Where life is hopeless


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Category: Children/Teenagers Date: 13 Apr 03

It was one of those balmy tropical nights, when the twilight faded reluctantly, lingering on the parched brown landscape, lit up dust particles scattered by bush fires in shades of rust. A strong welcome breeze sent the branches of trees this way and that, moonlight and lamplight mingling — making patterns of shadow and light.


I was thinking how much sweeter the mangoes are, how quickly the papaya ripens, how heady the scent of jasmines and ladies of the night is, of the abundance of bougainvillaea (the colours are fiery and deep – crimson, burgundy, yellow, pure white absorbing and reflecting light) in the absence of rain. Nature mocking herself, scorning the stubborn skies saying all water does is dilute.


The raw beauty of “dry season”.


The woman who came to my porch had the kind of face that defies nature with soft rounded contours, and eyes that glittered with warm intelligence.


She said, “I saw a hearse today, the streets lined with people who came to pay their last respects to Commodore Williams and suddenly for the first time ever, considered my mortality.” She paused and added. “I was frightened.”


We stood under the stars and spoke of death. For ages I argued childishly it can’t be so bad to die because you’re alive and then well, you’re not, but you can’t know you’re dead and besides I’d seen people I’d loved just after their death and although we wept for ourselves, they seemed to be relieved – their care lines disappeared with their worries and they looked calm, even smiling.


Perhaps we’ll die when we are just too tired of life through the final corridor, be it consciousness or nothingness or somewhere harpsichords play all day long and angels sing, but that would drive me nuts after a while. Better to float about or just mingle with the earth and be part of the grass.


Naturally then we turned to life and I told her how my 71-year-old father does aerobics everyday, keeping up with 20 something’s; undertook an expedition against all advice up Mount Kailash in the Himalayas at 69, and always has plans — to visit this country or that, write his third book.


Perhaps I suggested, the main thing about life was to remain excited about it as my father — about an idea, or the people about him and part of that is making plans which he does perpetually, projects of leisure, travel and work that make us look forward to everyday.


We ended our conversation by saying she loved life, and perhaps the main thing was to inhabit every moment, revel in it. I stood on the porch long after she’d left and couldn’t help thinking that to have this kind of philosophical exchange in a place where I felt relatively safe, had a roof over my head, a job, a healthy, happy family was an outrageous luxury.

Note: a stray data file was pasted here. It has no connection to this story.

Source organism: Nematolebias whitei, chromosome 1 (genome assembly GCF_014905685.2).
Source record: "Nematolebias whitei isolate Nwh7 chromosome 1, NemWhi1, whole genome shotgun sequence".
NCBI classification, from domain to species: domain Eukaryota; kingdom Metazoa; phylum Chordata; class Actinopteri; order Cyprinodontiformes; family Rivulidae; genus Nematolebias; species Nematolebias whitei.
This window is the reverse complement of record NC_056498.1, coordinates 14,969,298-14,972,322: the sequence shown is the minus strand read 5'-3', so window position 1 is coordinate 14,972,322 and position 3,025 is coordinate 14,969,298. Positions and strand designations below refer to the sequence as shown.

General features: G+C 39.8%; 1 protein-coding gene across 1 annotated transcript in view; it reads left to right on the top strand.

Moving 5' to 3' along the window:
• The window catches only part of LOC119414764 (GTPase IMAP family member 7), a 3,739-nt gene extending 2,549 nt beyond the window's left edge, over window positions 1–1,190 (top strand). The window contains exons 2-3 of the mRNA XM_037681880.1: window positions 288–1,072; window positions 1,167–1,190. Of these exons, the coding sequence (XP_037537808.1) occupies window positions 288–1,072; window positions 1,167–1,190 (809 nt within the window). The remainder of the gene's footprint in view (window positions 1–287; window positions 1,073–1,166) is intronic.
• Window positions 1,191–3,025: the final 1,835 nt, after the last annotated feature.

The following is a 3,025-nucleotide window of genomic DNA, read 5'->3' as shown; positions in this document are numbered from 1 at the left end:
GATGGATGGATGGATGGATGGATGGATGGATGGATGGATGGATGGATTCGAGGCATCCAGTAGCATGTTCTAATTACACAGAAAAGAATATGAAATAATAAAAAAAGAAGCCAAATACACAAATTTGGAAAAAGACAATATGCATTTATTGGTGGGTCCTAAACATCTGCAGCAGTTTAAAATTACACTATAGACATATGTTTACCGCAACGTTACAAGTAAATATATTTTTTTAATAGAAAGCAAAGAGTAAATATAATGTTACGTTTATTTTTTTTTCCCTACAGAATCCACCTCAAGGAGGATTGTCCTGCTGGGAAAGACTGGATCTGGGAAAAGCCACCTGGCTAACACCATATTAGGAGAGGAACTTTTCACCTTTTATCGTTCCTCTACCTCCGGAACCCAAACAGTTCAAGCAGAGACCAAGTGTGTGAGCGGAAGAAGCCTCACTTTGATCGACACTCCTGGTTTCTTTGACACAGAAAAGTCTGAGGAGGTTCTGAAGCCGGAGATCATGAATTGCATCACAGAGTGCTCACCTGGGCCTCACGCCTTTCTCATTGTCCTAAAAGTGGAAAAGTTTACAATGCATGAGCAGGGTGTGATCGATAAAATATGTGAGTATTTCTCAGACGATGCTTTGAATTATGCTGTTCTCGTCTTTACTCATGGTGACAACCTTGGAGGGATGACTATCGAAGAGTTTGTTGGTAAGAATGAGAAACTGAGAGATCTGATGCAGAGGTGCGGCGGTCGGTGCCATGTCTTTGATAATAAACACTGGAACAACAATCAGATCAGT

While we were speaking thousands of refugees and prisoners of war crouched wounded and displaced in Iraq. Mothers, daughters, fathers, sisters, mourned dead fathers and sons. Orphans roamed bewildered in a blank state.


Why look as far as Iraq? This place is hell to so many young people in our country that we should be grateful that crime levels are not higher; thankful it isn’t total anarchy; joyous that our murder rate is so low. CSO statistics tell us of a population of approximately 1.3 million people in T&T, 200,000 are considered officially “poor”.


Some 82,000 people are unemployed. Each year some 26,000 people enter our workforce but only 17,000 complete the CXC O’level exam. Out of that 17,000 only 30-40% come out with 5 CXC passes. Out of the 2000 children who sat the basic English exam last year only four children, one boy and three girls came through with a “one” equal to an “A” at O’level. In Basic CXC only 600 out of 2000 children passed.


So here we have thousands of functionally illiterate youth. Where do the thousands of teenagers who don’t have basic education – the 70% who fail every year go? How do they survive? What hope do they have?


Thousands of them are annually falling out of the loop, are set up for a life of poverty – of inarticulate rage, and when they come of age will join the ranks of the tens of thousands who can’t get jobs.


So what does Government do? In some ways it’s as criminal as bombing Iraq because they create hopelessness. They put children through a rubbish school system where toilets reek and roofs leak and teachers are absent, not paid properly and often don’t have sufficient training.


Then they create more mind-numbing 10-day jobs for these young adults. Instead of looking at the source — the school system when crime levels rise, they varnish the police force. But most brilliantly, they come up with the concept of another University in a country where a disgracefully tiny proportion of students attend an existing University.


Now tell me, how much time will any of our already felled young people have to ponder the stars and the universe – a right which should be theirs as human beings?


What plans will they make? How will they feel as teens who can barely read and write, shut out of the gates when a spanking new University goes up? Will they see raw beauty in the grass or just despair?

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All Articles Copyright Ira Mathur